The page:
Wilmington has made two major advances on equipping all of its uniformed police officers with body cameras.
City Council on Thursday unanimously approved a contract for equipment and installation, WDEL reported. The vote was on the same day the city announced a $630,000 federal grant for body cameras.
The issue goes back a while. Police officials had tested several camera models in recent years, Delaware Public Media reported in June 2019.
Councilman Trippi Congo in September 2019 introduced measure calling for a five-year, $1,954,836 with Axon Enterprise, an Arizona company.
By June of this year, with protests escalating over the death of George Floyd and others at the hands of police officers nationwide, city leaders were pledging to “to support police and racial justice reforms.” Those reforms include police body cameras, review of use of force policies, establishing a police review board and release of additional police procedures
With the grant coming from the United States Department of Justice’s Bureau of Justice Assistance, Police Chief Robert J. Tracy said the next steps include discussions on policies with the FOP Lodge No. 1, the police union.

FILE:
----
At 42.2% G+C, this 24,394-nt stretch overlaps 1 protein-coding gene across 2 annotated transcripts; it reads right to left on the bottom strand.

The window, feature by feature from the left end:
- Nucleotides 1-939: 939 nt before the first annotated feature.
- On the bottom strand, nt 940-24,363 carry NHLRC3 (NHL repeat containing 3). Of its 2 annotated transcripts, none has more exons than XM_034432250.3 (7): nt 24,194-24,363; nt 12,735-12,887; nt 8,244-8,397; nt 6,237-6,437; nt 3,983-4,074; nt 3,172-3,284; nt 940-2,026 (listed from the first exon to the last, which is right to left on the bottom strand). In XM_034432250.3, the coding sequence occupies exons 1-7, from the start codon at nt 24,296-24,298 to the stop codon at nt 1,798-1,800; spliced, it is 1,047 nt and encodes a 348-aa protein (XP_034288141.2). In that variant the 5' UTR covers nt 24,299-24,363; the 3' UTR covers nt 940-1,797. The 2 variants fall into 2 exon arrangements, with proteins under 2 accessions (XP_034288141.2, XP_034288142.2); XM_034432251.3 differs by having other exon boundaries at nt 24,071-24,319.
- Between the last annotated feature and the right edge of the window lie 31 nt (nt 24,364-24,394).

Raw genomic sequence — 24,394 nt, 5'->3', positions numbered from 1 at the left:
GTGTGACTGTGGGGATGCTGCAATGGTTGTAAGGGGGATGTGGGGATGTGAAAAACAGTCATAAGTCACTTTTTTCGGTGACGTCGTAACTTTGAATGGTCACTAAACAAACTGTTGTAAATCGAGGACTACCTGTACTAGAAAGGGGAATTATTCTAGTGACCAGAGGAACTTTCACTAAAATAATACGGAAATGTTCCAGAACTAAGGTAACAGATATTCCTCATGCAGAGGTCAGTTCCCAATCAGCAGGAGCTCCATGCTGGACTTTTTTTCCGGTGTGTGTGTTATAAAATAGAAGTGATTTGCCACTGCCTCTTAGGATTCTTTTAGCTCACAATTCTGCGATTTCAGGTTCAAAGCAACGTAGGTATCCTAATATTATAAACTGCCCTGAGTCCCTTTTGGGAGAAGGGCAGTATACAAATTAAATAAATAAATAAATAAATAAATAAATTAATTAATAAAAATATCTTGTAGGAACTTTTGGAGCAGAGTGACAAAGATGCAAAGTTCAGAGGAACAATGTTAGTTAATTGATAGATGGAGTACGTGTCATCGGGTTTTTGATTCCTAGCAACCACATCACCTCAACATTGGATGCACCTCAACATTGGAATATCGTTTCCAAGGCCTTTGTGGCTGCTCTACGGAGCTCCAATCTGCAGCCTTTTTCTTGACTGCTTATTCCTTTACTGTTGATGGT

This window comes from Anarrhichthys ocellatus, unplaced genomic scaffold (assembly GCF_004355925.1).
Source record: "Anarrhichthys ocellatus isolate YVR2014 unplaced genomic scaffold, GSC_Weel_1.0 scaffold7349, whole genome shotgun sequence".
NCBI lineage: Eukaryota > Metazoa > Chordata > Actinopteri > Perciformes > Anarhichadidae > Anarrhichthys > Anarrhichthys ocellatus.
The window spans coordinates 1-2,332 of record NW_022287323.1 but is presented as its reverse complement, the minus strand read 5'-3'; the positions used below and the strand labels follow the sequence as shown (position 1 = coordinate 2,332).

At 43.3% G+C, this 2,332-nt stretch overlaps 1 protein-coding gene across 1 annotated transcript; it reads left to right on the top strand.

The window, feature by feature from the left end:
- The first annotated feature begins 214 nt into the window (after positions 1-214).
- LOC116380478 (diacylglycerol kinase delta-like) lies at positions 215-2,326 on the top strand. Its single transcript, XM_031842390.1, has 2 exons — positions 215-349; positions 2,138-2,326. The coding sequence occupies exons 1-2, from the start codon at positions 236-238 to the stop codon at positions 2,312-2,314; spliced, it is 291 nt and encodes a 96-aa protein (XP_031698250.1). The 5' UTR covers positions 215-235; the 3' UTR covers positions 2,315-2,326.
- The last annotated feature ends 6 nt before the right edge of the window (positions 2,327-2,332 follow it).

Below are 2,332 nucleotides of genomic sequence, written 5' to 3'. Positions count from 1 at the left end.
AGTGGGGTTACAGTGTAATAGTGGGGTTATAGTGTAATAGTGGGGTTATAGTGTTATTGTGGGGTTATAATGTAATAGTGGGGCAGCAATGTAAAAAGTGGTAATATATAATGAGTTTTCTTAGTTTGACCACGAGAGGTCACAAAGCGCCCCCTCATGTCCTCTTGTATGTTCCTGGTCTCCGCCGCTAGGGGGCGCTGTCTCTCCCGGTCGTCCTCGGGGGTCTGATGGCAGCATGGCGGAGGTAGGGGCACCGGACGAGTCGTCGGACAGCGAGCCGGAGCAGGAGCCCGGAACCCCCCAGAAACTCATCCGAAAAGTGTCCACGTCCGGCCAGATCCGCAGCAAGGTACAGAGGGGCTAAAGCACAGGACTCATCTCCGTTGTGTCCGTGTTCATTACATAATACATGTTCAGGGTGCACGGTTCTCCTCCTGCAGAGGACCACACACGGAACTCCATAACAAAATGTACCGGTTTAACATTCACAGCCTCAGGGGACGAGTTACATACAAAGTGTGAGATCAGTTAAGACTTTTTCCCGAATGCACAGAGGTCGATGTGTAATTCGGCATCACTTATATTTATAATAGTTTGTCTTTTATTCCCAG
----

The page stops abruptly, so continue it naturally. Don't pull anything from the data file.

The department’s authorized staffing will increase to 319 officers from 315 to supervise the program. Tracy said the policies have been developed on program operations, storage and sharing of video and other administrative requirements. These policies are being reviewed by the city’s law and human resources departments and will be made public later.
The news generated praise by all three of Delaware’s Congressional delegation and by state Attorney General Kathy Jennings. “The next step is clear: funding and deploying body-worn cameras on every officer across our state,” she said.
Axon’s home page says its cameras “capture truth. Connected cameras that tell the full story.”